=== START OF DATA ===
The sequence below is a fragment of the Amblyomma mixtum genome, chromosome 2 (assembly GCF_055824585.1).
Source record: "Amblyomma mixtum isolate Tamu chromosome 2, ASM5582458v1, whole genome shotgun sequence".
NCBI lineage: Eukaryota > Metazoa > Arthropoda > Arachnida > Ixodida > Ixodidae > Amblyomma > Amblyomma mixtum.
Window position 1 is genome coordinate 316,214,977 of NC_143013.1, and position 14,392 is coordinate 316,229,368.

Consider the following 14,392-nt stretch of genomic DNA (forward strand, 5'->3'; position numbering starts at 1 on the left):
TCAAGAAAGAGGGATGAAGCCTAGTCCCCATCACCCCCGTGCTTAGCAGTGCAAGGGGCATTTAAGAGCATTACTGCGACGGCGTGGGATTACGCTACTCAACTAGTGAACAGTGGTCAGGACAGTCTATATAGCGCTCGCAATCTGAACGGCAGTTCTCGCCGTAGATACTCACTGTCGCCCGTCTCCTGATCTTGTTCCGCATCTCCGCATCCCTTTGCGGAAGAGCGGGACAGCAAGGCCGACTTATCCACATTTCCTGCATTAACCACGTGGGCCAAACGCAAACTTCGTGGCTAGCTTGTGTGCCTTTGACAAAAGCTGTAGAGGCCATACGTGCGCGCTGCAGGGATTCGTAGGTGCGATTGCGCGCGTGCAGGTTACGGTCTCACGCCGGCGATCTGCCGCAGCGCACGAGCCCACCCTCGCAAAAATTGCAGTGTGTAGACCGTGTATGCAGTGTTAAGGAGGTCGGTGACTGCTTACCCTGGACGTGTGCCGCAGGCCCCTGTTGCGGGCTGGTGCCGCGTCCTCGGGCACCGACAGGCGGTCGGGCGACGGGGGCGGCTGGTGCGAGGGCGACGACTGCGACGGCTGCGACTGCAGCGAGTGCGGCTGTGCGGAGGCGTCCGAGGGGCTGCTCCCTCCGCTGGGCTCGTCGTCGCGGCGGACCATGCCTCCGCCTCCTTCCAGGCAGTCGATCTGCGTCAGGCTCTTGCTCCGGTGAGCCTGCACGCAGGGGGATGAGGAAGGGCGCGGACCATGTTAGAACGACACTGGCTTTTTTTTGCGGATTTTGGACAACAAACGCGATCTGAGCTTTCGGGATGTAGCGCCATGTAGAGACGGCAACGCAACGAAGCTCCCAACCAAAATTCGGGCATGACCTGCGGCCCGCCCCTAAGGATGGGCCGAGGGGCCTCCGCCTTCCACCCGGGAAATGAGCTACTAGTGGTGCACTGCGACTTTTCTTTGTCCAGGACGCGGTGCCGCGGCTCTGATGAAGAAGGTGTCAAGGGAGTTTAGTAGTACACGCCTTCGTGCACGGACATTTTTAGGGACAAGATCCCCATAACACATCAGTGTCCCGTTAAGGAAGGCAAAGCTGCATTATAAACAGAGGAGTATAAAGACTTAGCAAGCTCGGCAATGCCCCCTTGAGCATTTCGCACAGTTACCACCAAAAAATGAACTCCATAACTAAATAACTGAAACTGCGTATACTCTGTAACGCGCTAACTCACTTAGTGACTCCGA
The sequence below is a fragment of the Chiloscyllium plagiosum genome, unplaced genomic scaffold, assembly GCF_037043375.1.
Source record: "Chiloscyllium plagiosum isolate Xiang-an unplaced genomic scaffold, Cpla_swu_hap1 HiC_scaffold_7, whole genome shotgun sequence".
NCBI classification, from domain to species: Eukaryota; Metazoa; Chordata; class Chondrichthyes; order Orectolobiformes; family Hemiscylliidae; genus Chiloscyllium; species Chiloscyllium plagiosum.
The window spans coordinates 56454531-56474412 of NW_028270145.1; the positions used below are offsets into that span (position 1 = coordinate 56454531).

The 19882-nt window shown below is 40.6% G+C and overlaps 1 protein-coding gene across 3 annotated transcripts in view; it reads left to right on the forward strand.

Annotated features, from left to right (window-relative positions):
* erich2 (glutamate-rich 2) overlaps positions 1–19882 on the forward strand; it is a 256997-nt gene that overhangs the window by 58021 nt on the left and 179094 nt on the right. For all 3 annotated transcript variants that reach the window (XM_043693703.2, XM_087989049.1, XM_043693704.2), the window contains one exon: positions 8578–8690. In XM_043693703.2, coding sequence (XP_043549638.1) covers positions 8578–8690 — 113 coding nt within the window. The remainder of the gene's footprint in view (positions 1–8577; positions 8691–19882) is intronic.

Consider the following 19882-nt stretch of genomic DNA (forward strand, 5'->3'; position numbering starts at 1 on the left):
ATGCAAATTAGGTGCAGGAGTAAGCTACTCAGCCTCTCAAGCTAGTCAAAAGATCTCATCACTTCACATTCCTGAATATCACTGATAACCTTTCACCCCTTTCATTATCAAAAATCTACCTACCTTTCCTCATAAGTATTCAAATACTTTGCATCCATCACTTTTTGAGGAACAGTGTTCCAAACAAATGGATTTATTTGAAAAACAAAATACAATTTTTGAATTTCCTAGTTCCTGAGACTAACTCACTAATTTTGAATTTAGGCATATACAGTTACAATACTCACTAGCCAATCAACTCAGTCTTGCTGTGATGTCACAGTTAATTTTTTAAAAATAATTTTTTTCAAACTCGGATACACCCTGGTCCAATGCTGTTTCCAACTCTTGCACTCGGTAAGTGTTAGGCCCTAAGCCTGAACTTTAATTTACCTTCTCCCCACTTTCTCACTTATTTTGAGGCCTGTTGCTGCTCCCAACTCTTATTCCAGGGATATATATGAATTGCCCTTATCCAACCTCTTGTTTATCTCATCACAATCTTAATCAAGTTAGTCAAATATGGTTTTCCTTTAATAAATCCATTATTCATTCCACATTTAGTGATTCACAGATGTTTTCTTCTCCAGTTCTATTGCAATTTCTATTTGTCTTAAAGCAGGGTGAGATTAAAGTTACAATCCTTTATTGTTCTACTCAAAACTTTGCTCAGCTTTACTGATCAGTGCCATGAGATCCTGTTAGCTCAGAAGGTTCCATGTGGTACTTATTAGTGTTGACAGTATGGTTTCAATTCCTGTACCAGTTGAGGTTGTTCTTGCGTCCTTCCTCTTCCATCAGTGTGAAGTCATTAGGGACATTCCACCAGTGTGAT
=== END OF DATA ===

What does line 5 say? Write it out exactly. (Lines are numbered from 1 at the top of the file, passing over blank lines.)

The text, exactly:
Consider the following 14,392-nt stretch of genomic DNA (forward strand, 5'->3'; position numbering starts at 1 on the left):